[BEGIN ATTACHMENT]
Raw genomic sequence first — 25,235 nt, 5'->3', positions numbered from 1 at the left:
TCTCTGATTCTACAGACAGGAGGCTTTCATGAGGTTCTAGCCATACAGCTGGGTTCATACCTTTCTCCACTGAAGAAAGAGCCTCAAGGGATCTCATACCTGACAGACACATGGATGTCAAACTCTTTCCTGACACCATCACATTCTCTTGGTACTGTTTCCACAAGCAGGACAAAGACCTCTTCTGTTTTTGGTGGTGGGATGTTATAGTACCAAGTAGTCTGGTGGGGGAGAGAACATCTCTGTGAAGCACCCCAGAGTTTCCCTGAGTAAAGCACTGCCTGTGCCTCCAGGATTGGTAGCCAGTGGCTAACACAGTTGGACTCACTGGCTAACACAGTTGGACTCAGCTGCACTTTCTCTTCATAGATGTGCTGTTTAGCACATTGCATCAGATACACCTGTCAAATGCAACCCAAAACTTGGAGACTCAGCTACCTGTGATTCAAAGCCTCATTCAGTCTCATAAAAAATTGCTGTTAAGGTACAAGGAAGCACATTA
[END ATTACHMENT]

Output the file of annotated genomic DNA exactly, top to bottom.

Raw genomic sequence first — 25,235 nt, 5'->3', positions numbered from 1 at the left:
TCTCTGATTCTACAGACAGGAGGCTTTCATGAGGTTCTAGCCATACAGCTGGGTTCATACCTTTCTCCACTGAAGAAAGAGCCTCAAGGGATCTCATACCTGACAGACACATGGATGTCAAACTCTTTCCTGACACCATCACATTCTCTTGGTACTGTTTCCACAAGCAGGACAAAGACCTCTTCTGTTTTTGGTGGTGGGATGTTATAGTACCAAGTAGTCTGGTGGGGGAGAGAACATCTCTGTGAAGCACCCCAGAGTTTCCCTGAGTAAAGCACTGCCTGTGCCTCCAGGATTGGTAGCCAGTGGCTAACACAGTTGGACTCACTGGCTAACACAGTTGGACTCAGCTGCACTTTCTCTTCATAGATGTGCTGTTTAGCACATTGCATCAGATACACCTGTCAAATGCAACCCAAAACTTGGAGACTCAGCTACCTGTGATTCAAAGCCTCATTCAGTCTCATAAAAAATTGCTGTTAAGGTACAAGGAAGCACATTA